God Himself is devoted to the realization of this purpose. Jesus is interceding to that end. The Holy Spirit is ministering and leading in order that this might be achieved. The holy angels have joined in the work, which is designed to bring the sons home to God, divested of every vestige of Adam, and fully invested with the life and characteristics of Jesus Christ.

            The absence of this emphasis is the mother of all backslidding, drawing back, lapses into immortality, indifference, and lukewarmness. When the work of the church is turned outside of itself, everything begins to crumble, shallowness enters, and flesh is given the upper hand. All of the Divine resources have been deposited here – in the church. All of the grace is here. The church alone is being built for “the habitation of God through the Spirit” (Eph 2:20). It alone is the means through which principalities and powers are bring tutored in the manifold wisdom of God (Eph 3:10). It is the only body of people through whom God works for the realization of His “eternal purpose.” The church – and only the church – “is the pillar and ground of the truth” (1 Tim, 3:15). Its numbers may swell, but if it is not made suitable as a dwelling place for God, it is all to no avail.

            This by no means suggests that it is right to ignore “that which was lost” (Luke 19:10), and none should conclude such a foolish thing. Rather, those who remain in darkness will only be reached by those who are actually walking in the light. Those who are ignorant of God will only be reached by those who know Him. A reconciled people will do the work of the Lord, for He, by Divine will, works in them alone.

            If a people will walk with God, God will work in them. He will direct and lead them in the doing of the works in which He has appointed for them to walk (Eph 2:10). However, that will only be done within the framework of reconciliation – of a very real accord and unanimity with God. Let no one imagine for a moment that God employs people in His work who do not think like Him. If He delivers people from the world, only a fool will imagine that He will work for good through those who love the world and are conformed to its ways.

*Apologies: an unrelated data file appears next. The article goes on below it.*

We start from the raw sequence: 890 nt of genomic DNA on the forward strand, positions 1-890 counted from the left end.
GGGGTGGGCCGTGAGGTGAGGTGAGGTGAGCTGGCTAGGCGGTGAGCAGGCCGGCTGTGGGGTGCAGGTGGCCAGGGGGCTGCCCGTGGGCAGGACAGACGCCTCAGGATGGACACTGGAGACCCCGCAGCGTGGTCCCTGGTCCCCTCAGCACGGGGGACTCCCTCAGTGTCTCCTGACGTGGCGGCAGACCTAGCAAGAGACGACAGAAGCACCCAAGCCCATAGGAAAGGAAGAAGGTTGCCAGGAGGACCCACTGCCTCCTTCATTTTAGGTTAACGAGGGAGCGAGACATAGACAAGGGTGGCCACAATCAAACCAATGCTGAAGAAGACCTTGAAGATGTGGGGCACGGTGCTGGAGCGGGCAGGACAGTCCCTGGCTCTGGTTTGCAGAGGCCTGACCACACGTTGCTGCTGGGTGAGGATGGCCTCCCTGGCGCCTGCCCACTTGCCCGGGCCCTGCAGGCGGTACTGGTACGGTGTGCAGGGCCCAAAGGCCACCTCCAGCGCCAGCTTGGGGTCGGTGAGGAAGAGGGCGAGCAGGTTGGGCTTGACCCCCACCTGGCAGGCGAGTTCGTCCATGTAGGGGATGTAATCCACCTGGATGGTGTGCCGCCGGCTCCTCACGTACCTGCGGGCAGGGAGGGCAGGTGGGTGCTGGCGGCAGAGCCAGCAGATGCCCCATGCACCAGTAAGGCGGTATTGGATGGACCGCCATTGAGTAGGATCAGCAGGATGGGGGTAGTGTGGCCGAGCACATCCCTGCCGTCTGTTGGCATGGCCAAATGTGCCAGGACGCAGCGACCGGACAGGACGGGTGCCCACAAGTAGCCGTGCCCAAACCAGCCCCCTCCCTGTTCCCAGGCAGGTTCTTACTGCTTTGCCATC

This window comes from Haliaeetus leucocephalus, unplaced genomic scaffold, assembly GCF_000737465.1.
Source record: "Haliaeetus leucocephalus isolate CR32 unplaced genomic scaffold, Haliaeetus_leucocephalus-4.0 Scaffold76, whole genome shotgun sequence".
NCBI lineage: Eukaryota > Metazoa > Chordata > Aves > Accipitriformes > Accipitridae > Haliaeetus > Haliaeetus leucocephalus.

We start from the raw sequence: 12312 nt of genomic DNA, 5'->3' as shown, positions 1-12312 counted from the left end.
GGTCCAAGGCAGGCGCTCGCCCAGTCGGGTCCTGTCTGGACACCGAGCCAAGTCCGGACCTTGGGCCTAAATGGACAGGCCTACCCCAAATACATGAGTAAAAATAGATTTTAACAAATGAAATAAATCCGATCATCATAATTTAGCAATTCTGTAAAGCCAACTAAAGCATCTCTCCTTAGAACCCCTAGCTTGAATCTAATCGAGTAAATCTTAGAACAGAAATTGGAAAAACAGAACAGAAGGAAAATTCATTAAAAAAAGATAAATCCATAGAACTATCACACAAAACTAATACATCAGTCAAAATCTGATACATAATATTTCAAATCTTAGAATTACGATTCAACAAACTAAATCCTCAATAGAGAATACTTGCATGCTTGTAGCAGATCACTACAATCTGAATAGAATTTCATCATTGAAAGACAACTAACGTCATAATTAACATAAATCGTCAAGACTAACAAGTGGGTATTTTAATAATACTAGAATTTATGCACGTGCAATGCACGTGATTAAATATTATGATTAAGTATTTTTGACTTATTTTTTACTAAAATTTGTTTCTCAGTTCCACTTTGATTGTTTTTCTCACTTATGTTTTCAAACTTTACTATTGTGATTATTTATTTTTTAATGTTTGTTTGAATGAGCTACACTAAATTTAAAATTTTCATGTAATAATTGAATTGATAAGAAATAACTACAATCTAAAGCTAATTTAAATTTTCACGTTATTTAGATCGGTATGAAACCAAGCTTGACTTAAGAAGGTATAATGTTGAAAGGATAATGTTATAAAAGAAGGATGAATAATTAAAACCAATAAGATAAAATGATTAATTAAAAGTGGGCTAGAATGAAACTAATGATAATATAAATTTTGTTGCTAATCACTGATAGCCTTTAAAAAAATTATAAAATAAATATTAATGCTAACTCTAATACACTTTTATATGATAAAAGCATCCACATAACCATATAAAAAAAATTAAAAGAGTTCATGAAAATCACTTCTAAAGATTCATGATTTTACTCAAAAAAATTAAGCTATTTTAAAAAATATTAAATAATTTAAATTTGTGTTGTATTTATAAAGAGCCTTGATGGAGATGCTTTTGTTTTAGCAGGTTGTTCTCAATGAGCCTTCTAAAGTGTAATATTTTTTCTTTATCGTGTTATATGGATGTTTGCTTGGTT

19a To wit, that God was in Christ, reconciling the world unto Himself . . . ”

            Paul does not take for granted that what God has done in Christ is understood. He now instructs the church more fully on the matter. He is not speaking to lost people who were visiting the church in Corinth, but to “the church of God . . . with all the saints” (2 Cor 1:1). This is a message for the church! In Corinth, this message had been muffled by the carnality, division, and tolerance of worldly ways. In the church of our day it has been muted by institutionalism and all of the evils that it brings. In short, what God has done is not the current point of religious emphasis. Rather, the modern church is speaking of what men have done and ought to do. In view of what God has revealed on this matter, this circumstance cannot be ignored, and woe be to the man who attempts to do so.


            “To wit . . . ” Other versions read, “that is,” NKJV “namely,” NASB “that,” NIV “how that,” DARBY “For,” DOUAY “I mean,” NJB “When,” IE “We are to tell how,” WEYMOUTH “For it was,” WILLIAMS and “It was.” AMPLIFIED

            The words “to wit” are translated from Greek conjunction w`j (ohs). It means “even so, thus, and for instance.” THAYER Other lexical meanings include, “in such a way, in the same way was, like,” FRIBERG “introducing a discourse on how” a thing was accomplished. UBS

            In other words, what follows explains HOW God “hath reconciled us to Himself by Jesus Christ.” He did not do it by commanding that we be reconciled – as He did when He created “the worlds” with His word (Heb 11:3). He did not do it through a moral code, or system of Law, like the Old Covenant. Neither, indeed, is it being accomplished by means of Divine automation – a calculated process in which man himself is not involved.